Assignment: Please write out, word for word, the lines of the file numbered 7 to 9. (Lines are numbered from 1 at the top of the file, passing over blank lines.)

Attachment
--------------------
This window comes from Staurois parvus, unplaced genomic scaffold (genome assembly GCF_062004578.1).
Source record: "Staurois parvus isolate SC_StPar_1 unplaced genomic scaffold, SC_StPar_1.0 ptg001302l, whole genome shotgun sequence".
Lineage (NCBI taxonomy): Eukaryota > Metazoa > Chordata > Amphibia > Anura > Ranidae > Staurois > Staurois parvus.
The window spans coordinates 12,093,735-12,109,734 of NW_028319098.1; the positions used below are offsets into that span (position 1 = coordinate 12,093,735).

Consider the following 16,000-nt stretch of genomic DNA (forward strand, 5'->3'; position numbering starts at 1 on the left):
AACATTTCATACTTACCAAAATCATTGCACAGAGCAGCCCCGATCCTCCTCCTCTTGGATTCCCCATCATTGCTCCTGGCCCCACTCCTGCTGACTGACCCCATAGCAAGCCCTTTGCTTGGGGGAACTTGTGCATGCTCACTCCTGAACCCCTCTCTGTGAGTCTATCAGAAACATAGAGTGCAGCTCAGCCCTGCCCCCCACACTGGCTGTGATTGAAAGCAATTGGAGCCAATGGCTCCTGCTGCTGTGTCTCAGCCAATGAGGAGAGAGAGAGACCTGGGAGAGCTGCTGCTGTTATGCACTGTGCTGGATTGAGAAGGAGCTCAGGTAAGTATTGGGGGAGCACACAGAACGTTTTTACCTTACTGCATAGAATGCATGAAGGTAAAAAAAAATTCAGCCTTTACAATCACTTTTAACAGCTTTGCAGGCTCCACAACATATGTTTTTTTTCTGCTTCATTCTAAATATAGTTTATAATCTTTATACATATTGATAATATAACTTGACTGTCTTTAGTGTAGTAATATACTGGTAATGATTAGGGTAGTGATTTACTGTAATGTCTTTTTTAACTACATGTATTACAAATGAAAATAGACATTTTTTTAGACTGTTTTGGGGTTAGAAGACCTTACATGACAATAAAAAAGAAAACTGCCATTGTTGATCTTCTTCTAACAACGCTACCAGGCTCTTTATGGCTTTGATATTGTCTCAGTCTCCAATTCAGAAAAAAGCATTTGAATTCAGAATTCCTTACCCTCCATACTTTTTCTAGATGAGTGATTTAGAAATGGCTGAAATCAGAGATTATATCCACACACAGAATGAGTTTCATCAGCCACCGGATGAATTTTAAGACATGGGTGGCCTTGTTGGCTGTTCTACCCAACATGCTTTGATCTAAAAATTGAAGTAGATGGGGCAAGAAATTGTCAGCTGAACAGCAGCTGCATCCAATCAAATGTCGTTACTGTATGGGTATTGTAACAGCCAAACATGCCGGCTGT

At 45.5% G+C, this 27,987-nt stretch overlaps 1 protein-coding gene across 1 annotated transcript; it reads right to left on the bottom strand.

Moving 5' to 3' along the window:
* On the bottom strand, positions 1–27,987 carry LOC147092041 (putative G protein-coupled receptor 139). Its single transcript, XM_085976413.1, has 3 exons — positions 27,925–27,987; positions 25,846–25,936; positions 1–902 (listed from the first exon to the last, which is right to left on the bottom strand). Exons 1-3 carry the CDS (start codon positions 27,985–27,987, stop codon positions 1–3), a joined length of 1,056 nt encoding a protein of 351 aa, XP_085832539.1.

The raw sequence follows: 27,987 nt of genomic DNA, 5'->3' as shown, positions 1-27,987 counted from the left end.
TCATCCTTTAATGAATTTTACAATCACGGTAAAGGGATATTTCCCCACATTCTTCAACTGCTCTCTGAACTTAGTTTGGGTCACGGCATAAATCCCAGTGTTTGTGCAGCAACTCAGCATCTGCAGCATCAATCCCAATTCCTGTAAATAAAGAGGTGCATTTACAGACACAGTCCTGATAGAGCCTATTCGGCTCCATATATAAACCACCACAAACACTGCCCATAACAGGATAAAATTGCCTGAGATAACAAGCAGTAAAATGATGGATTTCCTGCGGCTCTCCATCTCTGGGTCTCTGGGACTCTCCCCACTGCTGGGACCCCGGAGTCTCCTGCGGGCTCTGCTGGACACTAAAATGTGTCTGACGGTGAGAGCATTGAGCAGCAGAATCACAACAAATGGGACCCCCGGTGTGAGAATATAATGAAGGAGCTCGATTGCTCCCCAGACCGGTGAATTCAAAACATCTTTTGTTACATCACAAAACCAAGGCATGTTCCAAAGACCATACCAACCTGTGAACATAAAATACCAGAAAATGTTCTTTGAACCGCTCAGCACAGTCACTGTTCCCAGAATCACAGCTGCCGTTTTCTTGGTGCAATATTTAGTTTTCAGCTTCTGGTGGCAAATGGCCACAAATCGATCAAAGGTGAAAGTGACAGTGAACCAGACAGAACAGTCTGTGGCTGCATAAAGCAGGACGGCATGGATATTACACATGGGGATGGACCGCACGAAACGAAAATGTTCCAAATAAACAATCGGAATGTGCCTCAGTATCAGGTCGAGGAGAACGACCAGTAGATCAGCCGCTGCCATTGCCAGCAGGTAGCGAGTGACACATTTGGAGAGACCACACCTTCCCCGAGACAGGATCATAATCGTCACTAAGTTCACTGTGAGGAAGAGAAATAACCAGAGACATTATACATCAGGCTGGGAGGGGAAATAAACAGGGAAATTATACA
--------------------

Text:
At 45.5% G+C, this 27,987-nt stretch overlaps 1 protein-coding gene across 1 annotated transcript; it reads right to left on the bottom strand.

Moving 5' to 3' along the window:
* On the bottom strand, positions 1–27,987 carry LOC147092041 (putative G protein-coupled receptor 139). Its single transcript, XM_085976413.1, has 3 exons — positions 27,925–27,987; positions 25,846–25,936; positions 1–902 (listed from the first exon to the last, which is right to left on the bottom strand). Exons 1-3 carry the CDS (start codon positions 27,985–27,987, stop codon positions 1–3), a joined length of 1,056 nt encoding a protein of 351 aa, XP_085832539.1.